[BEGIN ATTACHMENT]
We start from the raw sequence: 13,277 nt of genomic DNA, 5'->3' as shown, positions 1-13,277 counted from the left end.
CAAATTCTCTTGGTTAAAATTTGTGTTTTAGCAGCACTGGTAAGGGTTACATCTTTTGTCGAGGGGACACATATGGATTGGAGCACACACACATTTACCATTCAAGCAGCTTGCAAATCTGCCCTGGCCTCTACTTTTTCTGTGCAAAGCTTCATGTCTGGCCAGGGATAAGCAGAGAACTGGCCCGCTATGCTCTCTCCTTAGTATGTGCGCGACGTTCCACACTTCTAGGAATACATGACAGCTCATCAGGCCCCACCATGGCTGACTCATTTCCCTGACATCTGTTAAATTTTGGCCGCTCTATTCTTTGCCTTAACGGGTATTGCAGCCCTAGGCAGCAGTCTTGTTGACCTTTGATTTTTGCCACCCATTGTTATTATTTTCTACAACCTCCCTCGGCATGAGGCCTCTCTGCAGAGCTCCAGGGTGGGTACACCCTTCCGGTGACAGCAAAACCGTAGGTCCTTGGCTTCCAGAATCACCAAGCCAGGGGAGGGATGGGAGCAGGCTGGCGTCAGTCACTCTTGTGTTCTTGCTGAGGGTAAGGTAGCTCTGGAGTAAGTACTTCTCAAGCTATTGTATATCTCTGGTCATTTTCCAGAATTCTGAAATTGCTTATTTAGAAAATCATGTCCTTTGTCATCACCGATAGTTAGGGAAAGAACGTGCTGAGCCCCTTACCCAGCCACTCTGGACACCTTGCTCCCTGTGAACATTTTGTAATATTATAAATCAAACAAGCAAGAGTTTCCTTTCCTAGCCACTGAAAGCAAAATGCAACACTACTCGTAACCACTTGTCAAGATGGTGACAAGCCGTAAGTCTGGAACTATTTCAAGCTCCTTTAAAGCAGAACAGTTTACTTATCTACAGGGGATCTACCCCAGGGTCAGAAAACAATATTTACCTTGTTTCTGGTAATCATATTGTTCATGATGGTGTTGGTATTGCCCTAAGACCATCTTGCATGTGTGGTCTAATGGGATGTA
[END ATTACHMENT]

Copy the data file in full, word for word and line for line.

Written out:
We start from the raw sequence: 13,277 nt of genomic DNA, 5'->3' as shown, positions 1-13,277 counted from the left end.
CAAATTCTCTTGGTTAAAATTTGTGTTTTAGCAGCACTGGTAAGGGTTACATCTTTTGTCGAGGGGACACATATGGATTGGAGCACACACACATTTACCATTCAAGCAGCTTGCAAATCTGCCCTGGCCTCTACTTTTTCTGTGCAAAGCTTCATGTCTGGCCAGGGATAAGCAGAGAACTGGCCCGCTATGCTCTCTCCTTAGTATGTGCGCGACGTTCCACACTTCTAGGAATACATGACAGCTCATCAGGCCCCACCATGGCTGACTCATTTCCCTGACATCTGTTAAATTTTGGCCGCTCTATTCTTTGCCTTAACGGGTATTGCAGCCCTAGGCAGCAGTCTTGTTGACCTTTGATTTTTGCCACCCATTGTTATTATTTTCTACAACCTCCCTCGGCATGAGGCCTCTCTGCAGAGCTCCAGGGTGGGTACACCCTTCCGGTGACAGCAAAACCGTAGGTCCTTGGCTTCCAGAATCACCAAGCCAGGGGAGGGATGGGAGCAGGCTGGCGTCAGTCACTCTTGTGTTCTTGCTGAGGGTAAGGTAGCTCTGGAGTAAGTACTTCTCAAGCTATTGTATATCTCTGGTCATTTTCCAGAATTCTGAAATTGCTTATTTAGAAAATCATGTCCTTTGTCATCACCGATAGTTAGGGAAAGAACGTGCTGAGCCCCTTACCCAGCCACTCTGGACACCTTGCTCCCTGTGAACATTTTGTAATATTATAAATCAAACAAGCAAGAGTTTCCTTTCCTAGCCACTGAAAGCAAAATGCAACACTACTCGTAACCACTTGTCAAGATGGTGACAAGCCGTAAGTCTGGAACTATTTCAAGCTCCTTTAAAGCAGAACAGTTTACTTATCTACAGGGGATCTACCCCAGGGTCAGAAAACAATATTTACCTTGTTTCTGGTAATCATATTGTTCATGATGGTGTTGGTATTGCCCTAAGACCATCTTGCATGTGTGGTCTAATGGGATGTA